By The Insight Post Uganda
The Ministry of Health has embarked on a transformative journey to boost the Emergency Medical Services (EMS) throughout the country.
Through the National Emergency Medical Services System Policy, this critical initiative is set to reshape the landscape of emergency response from the national level down to the regional tier, encompassing the various health sub-regions across the country.
The cornerstone of this ambitious endeavour is the acquisition of a sophisticated call and dispatch system, paired with the development of vital infrastructure, crucial for the effective execution of these services.
Maria Nkalubo, the Principal Operations Officer at the Department of Emergency Medical Services in the Ministry of Health, shed light on the drive behind this pioneering effort. For far too long, the Emergency Medical Services in Uganda have grappled with inadequacies, a situation that has garnered widespread concern.
According to Nkalubo, the Uganda Communications Commission has already allocated the ministry the emergency call number 912, and they are currently in the process of fortifying the necessary infrastructure and human resources at both the national and regional levels.
“Our financial backing for this colossal task comes from our development partners, including the World Bank,” she explains.
Emergency helplines are a critical component of modern healthcare systems. They ensure rapid response to emergencies, reduce mortality and morbidity, and play a vital role in individuals’ and communities’ overall health and well-being. The effectiveness of an emergency call system can have a profound impact on the quality of healthcare in a region or country.
The inception of this transformation comes in response to findings unveiled in the “Responding to Emergencies” report, conducted by Twaweza East Africa, which provided a snapshot of Ugandan citizens’ experiences and opinions regarding emergency situations and services within the country.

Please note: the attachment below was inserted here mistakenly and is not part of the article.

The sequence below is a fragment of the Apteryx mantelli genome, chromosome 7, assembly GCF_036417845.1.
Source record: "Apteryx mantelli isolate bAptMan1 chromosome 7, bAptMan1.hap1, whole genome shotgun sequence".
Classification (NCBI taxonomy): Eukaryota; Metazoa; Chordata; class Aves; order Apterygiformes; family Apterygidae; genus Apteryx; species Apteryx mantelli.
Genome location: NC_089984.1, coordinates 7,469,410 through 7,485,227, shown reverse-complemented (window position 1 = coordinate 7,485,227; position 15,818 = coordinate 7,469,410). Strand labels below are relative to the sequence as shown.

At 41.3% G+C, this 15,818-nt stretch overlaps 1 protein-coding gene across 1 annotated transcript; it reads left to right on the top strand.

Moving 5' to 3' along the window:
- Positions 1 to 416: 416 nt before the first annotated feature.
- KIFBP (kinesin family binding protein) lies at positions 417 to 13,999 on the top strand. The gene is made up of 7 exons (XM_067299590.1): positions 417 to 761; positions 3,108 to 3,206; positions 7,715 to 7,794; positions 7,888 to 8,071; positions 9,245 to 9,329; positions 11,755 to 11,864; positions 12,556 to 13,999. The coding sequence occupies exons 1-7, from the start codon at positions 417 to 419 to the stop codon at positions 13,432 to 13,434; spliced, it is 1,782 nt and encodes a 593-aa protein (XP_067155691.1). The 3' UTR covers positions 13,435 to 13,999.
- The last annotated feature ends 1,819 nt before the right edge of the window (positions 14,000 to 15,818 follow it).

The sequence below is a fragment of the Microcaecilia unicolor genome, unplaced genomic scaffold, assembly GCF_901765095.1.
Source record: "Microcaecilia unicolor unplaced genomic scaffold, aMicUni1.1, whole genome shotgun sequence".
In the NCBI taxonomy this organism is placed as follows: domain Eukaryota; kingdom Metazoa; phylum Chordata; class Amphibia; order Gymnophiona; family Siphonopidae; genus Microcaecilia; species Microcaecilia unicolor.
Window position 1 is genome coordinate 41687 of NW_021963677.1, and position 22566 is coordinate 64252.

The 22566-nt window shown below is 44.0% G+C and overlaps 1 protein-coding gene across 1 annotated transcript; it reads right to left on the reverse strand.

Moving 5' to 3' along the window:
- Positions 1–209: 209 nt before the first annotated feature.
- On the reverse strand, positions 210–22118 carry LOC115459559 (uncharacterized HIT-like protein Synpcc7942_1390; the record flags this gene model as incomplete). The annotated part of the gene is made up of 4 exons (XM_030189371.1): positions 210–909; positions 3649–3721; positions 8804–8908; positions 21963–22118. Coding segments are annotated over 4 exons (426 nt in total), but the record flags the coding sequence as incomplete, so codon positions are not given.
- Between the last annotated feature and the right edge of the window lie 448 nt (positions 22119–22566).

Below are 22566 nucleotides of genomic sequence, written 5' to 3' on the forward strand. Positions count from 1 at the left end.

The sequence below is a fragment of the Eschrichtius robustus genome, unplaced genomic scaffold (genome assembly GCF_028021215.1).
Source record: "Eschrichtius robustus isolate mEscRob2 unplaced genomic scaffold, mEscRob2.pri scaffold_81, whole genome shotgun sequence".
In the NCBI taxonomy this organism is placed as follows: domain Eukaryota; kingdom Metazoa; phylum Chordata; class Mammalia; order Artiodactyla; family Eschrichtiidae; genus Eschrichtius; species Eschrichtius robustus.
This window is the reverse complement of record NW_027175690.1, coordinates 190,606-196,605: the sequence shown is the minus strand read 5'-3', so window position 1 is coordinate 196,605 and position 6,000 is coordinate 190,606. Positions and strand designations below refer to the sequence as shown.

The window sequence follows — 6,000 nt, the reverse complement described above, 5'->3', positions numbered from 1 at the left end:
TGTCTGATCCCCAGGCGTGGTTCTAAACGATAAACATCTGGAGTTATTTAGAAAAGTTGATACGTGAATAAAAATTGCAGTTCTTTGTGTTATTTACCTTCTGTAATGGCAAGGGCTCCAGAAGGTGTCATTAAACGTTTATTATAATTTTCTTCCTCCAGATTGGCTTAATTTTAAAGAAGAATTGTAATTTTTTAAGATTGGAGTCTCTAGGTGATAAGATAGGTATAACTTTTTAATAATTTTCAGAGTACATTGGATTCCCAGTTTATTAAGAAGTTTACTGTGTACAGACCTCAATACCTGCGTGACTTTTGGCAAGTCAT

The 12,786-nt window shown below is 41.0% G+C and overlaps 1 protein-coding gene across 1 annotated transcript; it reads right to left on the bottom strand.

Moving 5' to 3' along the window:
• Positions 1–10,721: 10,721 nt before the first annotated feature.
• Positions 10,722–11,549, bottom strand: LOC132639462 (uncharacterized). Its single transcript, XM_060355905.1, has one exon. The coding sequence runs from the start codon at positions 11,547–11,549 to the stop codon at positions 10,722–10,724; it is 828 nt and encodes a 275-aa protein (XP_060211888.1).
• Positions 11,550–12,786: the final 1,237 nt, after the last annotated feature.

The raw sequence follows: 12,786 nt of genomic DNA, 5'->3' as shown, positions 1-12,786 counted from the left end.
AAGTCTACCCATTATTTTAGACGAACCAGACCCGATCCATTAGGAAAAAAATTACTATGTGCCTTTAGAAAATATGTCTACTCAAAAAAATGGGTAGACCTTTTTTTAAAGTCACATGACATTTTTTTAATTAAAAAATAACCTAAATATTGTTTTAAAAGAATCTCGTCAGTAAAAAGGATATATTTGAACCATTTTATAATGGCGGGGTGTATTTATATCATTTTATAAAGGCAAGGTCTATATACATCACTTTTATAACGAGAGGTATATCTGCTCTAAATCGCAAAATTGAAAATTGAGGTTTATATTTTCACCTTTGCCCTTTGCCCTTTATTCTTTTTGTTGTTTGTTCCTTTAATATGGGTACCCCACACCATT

The report, which was conducted in 2021, in the aftermath of the Covid-19 pandemic, surfaced several critical revelations. It indicated that emergency medical services were urgently needed, with 15% of the population reporting that they had encountered an emergency in the past six months.
This need transcended the urban-rural divide, with the figure remaining consistent across both areas. In response to emergencies, a significant proportion of the respondents revealed that they had resorted to travelling to a health centre, with 7% driving and 5% walking.
A smaller segment of the population had expectations of being assisted on-site through ambulance services (1%) or by calling a health worker (1%).
Moreover, the report provided insight into the public’s expectations during emergency situations, with 39% indicating that they would either seek help from bystanders or make their way to the nearest hospital.
Marie Nanyazi, the Senior Programs Officer at Twaweza East Africa, highlighted the profound lack of awareness among the populace, stating that only 1 out of 20 citizens are aware that a toll-free emergency services number exists.
In a startling revelation, the report disclosed that a mere 5% of the population was aware of the 911 toll-free number, while 3% knew of its existence but couldn’t recall the number. This left a staggering 95% of the population completely oblivious to these emergency contact numbers.
Transporting casualties from the scene of an emergency to a health facility remained a critical concern. Only 19% of the population was aware of ambulance services available in their villages.
Citizens primarily relied on ambulances provided by their area MPs (10%) and government ambulances (8%). These figures underscore the pressing need for coordinated and widely available ambulance services, with a mere 4% of Ugandans reporting having ever used an ambulance.
Nanyazi also highlighted the waiting times experienced at health centres during emergencies, revealing that the average wait time was 43 minutes. Of the citizens surveyed, 20% claimed they were attended to within five minutes, while another 20% received assistance within 20 minutes. However, a concerning 12% reported waiting for over an hour to receive care.
The report was first unveiled in Kampala before being disseminated to national stakeholders, followed by a presentation to leaders and healthcare providers in the Ankole region.
This particular region stood out, with 12% of its population reporting awareness of emergency response services, a testament to the commendable efforts of the healthcare providers and leaders in that area.